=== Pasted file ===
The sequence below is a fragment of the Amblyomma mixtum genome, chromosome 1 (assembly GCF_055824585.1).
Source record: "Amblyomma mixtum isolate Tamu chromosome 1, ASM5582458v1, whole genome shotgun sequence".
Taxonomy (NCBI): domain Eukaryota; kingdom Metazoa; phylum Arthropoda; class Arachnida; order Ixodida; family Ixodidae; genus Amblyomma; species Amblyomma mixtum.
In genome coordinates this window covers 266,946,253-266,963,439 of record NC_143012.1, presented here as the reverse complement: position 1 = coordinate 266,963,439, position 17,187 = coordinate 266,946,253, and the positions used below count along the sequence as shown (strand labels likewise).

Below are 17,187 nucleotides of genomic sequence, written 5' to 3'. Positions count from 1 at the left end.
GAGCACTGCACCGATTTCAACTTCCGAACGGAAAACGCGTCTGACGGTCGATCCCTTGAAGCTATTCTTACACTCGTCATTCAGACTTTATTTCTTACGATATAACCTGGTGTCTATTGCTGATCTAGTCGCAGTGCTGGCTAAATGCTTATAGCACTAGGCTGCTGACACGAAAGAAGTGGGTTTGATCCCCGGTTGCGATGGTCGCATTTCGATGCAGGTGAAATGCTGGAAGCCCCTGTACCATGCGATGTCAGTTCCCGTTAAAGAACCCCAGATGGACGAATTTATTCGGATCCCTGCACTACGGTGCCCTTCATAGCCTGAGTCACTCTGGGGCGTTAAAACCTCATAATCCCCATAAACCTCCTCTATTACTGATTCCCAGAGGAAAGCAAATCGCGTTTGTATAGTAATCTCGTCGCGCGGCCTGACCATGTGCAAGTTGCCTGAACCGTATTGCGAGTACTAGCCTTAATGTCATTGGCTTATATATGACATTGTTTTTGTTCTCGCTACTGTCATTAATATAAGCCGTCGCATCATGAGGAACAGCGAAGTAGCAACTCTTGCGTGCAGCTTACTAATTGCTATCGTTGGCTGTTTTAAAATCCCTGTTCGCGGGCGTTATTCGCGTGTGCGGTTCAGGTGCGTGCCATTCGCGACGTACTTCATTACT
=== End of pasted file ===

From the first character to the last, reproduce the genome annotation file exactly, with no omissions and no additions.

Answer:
The sequence below is a fragment of the Amblyomma mixtum genome, chromosome 1 (assembly GCF_055824585.1).
Source record: "Amblyomma mixtum isolate Tamu chromosome 1, ASM5582458v1, whole genome shotgun sequence".
Taxonomy (NCBI): domain Eukaryota; kingdom Metazoa; phylum Arthropoda; class Arachnida; order Ixodida; family Ixodidae; genus Amblyomma; species Amblyomma mixtum.
In genome coordinates this window covers 266,946,253-266,963,439 of record NC_143012.1, presented here as the reverse complement: position 1 = coordinate 266,963,439, position 17,187 = coordinate 266,946,253, and the positions used below count along the sequence as shown (strand labels likewise).

Below are 17,187 nucleotides of genomic sequence, written 5' to 3'. Positions count from 1 at the left end.
GAGCACTGCACCGATTTCAACTTCCGAACGGAAAACGCGTCTGACGGTCGATCCCTTGAAGCTATTCTTACACTCGTCATTCAGACTTTATTTCTTACGATATAACCTGGTGTCTATTGCTGATCTAGTCGCAGTGCTGGCTAAATGCTTATAGCACTAGGCTGCTGACACGAAAGAAGTGGGTTTGATCCCCGGTTGCGATGGTCGCATTTCGATGCAGGTGAAATGCTGGAAGCCCCTGTACCATGCGATGTCAGTTCCCGTTAAAGAACCCCAGATGGACGAATTTATTCGGATCCCTGCACTACGGTGCCCTTCATAGCCTGAGTCACTCTGGGGCGTTAAAACCTCATAATCCCCATAAACCTCCTCTATTACTGATTCCCAGAGGAAAGCAAATCGCGTTTGTATAGTAATCTCGTCGCGCGGCCTGACCATGTGCAAGTTGCCTGAACCGTATTGCGAGTACTAGCCTTAATGTCATTGGCTTATATATGACATTGTTTTTGTTCTCGCTACTGTCATTAATATAAGCCGTCGCATCATGAGGAACAGCGAAGTAGCAACTCTTGCGTGCAGCTTACTAATTGCTATCGTTGGCTGTTTTAAAATCCCTGTTCGCGGGCGTTATTCGCGTGTGCGGTTCAGGTGCGTGCCATTCGCGACGTACTTCATTACT